Remanding of service tax refund claims : Appellate Commissioners find ingenious ways to beat Board Circular : 22-01-2011

By SSivakumar CA,

CAN the Commissioner (Appeals) remand the cases back to the Adjudicating Authority? A billion dollar question, perhaps, given the fact that the Service Tax Department is sitting of thousands of crores of service tax refund due to exporters.

It is clear that the remanding powers of Appellate Commissioners have been withdrawn after 11-5-2001, after the amendment to Sections 35A(3) of the Central Excise Act/Section 128A(3) of the Customs Act. I’ve reproduced, in verbatim, the Circular dated 18-2-2010 issued by the Board on the subject matter:

Powers of Commissioner (Appeals) to remand cases (Instructions F.No. 275/34/2006- CX.8A dated 18-2-2010) Section 35A(3) of the Central Excise Act, 1944 / Section 128A(3) of the Customs Act, 1962 as it existed before 11.5.2001 provided that Commissioner (Appeals) shall, after making such further enquiry as may be necessary, pass such order, as he thinks just and proper, confirming, modifying or annulling decision or order appealed against or may refer the case
back to the adjudicating authority with such direction as he may think fit for a fresh adjudication or decision as the case may be, after taking additional evidence, if necessary.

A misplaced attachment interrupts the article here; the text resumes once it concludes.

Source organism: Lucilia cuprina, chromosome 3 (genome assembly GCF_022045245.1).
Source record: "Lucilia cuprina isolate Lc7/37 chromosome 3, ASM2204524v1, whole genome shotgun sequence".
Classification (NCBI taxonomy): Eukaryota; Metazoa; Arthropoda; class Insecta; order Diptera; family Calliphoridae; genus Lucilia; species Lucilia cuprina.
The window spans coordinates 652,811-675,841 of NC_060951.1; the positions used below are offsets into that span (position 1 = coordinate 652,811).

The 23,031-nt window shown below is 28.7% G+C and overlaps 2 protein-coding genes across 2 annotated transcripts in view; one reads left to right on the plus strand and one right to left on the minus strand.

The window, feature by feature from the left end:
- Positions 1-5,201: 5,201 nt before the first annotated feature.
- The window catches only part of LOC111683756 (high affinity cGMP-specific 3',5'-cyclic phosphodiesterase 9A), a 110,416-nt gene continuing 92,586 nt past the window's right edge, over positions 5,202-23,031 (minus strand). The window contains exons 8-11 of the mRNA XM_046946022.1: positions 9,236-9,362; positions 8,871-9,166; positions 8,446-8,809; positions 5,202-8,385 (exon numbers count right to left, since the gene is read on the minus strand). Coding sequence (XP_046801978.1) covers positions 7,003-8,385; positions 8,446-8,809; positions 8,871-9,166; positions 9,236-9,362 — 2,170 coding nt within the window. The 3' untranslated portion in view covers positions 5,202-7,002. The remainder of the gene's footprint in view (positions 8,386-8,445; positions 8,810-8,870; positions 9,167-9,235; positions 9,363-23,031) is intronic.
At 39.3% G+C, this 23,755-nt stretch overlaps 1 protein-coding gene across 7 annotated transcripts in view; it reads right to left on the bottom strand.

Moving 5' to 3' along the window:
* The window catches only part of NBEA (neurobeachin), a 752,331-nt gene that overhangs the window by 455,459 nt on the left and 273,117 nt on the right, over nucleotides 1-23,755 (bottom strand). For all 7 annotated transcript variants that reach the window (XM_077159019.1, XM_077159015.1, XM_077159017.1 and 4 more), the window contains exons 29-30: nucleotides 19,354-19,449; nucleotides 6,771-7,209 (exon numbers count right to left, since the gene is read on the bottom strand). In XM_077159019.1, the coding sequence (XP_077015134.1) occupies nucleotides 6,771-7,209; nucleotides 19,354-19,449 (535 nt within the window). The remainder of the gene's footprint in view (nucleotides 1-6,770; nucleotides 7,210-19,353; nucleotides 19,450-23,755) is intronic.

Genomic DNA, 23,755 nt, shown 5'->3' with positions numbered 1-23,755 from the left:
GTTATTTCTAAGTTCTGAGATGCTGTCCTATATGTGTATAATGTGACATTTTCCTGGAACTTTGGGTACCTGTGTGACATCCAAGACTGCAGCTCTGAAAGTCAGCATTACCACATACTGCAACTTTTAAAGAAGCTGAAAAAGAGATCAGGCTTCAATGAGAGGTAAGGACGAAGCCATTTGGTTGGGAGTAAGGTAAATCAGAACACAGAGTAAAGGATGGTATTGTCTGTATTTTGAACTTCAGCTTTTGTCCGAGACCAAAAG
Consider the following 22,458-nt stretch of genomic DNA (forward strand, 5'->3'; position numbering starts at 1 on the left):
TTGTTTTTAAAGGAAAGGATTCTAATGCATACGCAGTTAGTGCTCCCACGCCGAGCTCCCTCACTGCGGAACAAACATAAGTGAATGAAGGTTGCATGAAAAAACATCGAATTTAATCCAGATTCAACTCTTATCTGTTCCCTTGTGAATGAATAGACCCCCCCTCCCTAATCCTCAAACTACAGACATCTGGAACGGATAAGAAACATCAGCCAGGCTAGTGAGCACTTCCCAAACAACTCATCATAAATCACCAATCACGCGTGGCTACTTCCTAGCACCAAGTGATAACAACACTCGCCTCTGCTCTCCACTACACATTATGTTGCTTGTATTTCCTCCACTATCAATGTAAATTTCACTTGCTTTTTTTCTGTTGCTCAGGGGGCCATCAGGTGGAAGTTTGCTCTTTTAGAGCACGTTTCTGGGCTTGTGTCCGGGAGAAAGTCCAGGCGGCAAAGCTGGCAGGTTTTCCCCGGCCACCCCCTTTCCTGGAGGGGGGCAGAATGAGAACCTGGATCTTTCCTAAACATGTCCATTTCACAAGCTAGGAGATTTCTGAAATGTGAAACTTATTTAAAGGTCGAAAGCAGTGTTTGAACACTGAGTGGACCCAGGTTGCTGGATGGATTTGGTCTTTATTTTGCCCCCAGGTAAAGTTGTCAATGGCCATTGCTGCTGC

2. An amendment was brought out in the aforesaid sections vide Finance Act, 2001 w.e.f. 11.5.2001 deleting the phrase as mentioned in bold above with an intention to withdraw the powers to Commissioner (Appeals) to remand the cases for fresh adjudication to the original adjudication authorities . After the amendment in 2001, the said Sections read as follows:-

“ The Commissioner (Appeals) shall, after making such further enquiry as may be necessary, pass such order, as he thinks just and proper, confirming, modifying or annulling the decision or order appealed against.”

3. The matter whether the Commissioner ( Appeals) continues to have powers to remand beyond 11.5.2001 came up before the Gujarat High Court in the case of M/s. Medico Lab. The Hon’ble High Court of Gujarat, vide order dated 21.9.2004 in the case of CCE, Ahmedabad-I Vs. Medico Lab, held that Commissioner( Appeals) continues to have the power to remand even after the amendment.